Pakistan recalls envoy; it's normal, says India on diplomats harassment row

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The India-Pakistan ties witnessed a new crisis on Thursday as Pakistan called back its High Commissioner Sohail Mahmood for consultation over "harassment" of its diplomatic staff and their families in New Delhi.

India, however, has downplayed Pakistan's move as "normal and routine". External Affairs Ministry spokesperson Raveesh Kumar said: "It is pretty normal for an Ambassador or a High Commissioner in any country -- for example the resident Ambassadors and High Commissioners who are in India -- to go back to their capital to hold consultations with the foreign office."

"This is pretty routine in nature," Kumar said.

Pakistan claimed that last week its Deputy High Commissioner's car was chased and his driver abused by a group of men in Delhi.

He also alleged that India had not taken measures to safeguard Pakistani diplomats and their families in New Delhi.

In response to Pakistan's allegations, Kumar said that the Indian High Commission in Pakistan was facing "a litany of issues" which have not been resolved for several months.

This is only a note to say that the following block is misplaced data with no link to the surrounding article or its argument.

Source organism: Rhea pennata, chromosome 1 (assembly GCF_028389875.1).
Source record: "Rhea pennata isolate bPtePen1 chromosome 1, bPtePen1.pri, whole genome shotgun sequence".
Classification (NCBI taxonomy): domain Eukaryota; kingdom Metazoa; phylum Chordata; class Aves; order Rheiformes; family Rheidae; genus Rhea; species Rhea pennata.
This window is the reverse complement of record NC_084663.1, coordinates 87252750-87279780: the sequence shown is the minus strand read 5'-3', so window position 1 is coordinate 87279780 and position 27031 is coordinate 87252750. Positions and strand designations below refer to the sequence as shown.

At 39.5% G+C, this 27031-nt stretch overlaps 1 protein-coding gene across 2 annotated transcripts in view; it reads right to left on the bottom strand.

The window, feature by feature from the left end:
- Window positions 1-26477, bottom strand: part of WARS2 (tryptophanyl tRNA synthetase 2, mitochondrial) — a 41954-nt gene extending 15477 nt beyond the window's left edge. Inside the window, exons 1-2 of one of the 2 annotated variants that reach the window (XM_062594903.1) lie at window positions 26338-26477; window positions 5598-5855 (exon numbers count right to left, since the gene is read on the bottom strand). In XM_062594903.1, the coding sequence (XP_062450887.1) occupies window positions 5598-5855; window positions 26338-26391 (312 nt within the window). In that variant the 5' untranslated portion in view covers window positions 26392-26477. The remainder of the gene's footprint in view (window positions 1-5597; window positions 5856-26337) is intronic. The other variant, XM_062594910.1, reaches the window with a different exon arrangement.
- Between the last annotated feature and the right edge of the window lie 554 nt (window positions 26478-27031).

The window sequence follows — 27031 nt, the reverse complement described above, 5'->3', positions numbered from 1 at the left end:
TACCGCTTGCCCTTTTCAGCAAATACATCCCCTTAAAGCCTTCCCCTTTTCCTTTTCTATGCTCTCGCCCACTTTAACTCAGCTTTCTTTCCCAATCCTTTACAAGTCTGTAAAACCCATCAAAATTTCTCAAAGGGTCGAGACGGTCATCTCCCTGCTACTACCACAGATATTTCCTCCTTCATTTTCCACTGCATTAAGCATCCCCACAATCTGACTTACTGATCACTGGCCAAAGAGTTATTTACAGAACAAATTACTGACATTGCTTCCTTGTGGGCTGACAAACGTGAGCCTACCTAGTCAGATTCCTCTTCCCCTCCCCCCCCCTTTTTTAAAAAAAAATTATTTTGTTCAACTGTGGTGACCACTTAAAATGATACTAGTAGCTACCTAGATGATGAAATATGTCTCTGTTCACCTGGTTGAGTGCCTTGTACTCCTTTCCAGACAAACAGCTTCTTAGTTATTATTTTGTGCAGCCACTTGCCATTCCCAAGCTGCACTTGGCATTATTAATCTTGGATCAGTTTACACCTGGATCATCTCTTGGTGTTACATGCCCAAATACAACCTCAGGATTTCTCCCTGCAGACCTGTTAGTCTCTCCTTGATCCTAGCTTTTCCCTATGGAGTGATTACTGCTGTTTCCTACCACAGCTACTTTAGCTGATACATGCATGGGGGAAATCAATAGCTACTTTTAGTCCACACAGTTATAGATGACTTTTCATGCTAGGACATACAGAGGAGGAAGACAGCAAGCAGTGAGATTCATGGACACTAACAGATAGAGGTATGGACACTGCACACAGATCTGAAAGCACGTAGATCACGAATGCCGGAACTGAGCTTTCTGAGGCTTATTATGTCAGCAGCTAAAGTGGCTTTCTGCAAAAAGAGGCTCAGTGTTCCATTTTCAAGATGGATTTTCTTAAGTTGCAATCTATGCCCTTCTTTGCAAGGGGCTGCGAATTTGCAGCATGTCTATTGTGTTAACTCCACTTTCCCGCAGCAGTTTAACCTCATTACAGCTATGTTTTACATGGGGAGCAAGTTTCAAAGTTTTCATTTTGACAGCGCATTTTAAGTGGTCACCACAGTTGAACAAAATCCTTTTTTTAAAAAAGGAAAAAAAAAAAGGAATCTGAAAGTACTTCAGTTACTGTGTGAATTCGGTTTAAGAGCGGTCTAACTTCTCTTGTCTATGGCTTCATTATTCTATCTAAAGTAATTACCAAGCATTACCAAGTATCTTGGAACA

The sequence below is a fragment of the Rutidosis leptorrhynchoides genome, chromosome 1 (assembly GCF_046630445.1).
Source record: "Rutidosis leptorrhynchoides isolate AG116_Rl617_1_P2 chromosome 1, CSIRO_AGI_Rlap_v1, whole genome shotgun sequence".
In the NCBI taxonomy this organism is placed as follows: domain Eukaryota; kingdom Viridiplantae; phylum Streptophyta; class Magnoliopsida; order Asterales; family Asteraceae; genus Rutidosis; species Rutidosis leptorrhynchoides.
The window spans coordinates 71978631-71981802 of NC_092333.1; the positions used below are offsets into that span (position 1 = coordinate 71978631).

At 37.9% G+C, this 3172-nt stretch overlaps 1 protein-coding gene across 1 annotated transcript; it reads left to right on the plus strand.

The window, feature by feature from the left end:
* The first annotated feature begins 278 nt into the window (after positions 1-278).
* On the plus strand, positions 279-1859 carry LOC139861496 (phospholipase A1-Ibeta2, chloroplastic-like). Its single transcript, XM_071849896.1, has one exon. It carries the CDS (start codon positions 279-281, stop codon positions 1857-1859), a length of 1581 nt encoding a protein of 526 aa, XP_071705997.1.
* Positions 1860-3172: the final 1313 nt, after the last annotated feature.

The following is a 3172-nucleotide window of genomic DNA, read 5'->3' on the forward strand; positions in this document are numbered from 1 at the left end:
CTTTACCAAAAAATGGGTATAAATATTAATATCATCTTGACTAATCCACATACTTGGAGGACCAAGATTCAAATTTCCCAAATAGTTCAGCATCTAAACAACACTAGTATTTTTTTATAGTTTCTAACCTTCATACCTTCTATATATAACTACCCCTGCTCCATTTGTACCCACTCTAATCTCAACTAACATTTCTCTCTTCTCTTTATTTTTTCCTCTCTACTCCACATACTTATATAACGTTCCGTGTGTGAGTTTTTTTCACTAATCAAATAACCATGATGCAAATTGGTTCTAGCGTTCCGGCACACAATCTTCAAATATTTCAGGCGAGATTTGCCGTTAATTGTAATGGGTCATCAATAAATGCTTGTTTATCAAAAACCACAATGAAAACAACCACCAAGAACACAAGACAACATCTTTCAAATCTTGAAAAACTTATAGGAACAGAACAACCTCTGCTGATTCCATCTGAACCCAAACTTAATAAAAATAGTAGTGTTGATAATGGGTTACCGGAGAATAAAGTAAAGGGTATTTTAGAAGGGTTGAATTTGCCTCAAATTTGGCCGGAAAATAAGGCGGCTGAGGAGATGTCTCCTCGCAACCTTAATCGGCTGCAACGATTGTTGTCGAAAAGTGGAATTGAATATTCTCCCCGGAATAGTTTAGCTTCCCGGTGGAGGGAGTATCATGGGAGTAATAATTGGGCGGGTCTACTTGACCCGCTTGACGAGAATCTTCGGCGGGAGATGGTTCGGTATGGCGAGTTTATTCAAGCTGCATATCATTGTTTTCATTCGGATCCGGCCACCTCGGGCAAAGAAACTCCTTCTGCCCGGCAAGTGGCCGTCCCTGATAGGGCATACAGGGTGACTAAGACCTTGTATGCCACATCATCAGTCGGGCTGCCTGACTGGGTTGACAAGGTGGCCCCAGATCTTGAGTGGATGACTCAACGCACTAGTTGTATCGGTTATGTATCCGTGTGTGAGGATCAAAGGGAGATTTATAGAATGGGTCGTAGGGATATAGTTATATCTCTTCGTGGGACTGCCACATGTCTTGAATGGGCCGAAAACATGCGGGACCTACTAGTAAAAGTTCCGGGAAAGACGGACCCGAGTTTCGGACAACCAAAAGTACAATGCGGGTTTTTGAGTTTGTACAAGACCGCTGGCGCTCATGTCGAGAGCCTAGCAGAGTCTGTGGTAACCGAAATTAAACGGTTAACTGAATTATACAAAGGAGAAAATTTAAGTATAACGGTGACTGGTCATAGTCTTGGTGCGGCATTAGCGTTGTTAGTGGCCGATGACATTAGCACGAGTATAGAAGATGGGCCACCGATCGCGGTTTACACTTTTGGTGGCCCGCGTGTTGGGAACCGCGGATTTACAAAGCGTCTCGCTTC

"We raised these issues in good faith through diplomatic channels and not through the media.We have asked for an immediate resolution of these issues faced by our High Commission in Islamabad so that the safety and security of the diplomatic mission and our diplomatic and consular officials are assured," Kumar added.

The relations between India and Pakistan hang in the balance, especially after the recent barbs exchanged at the UNHCR. The recent incidents of harassment also come close on the heels of frequent ceasefire violations across the Line of Control. 

Here are the top 10 developments of the India-Pakistan diplomatic spat so far:

1. Pakistan recalls envoy: Pakistan on Thursday said it has decided to call back its High Commissioner in India Sohail Mahmood to hold consultations over "recent incidents of harassing of their diplomats".

"Our High Commissioner in New Delhi has been asked to come to Islamabad for consultations," Pakistan's Foreign Office spokesman Muhammad Faisal said.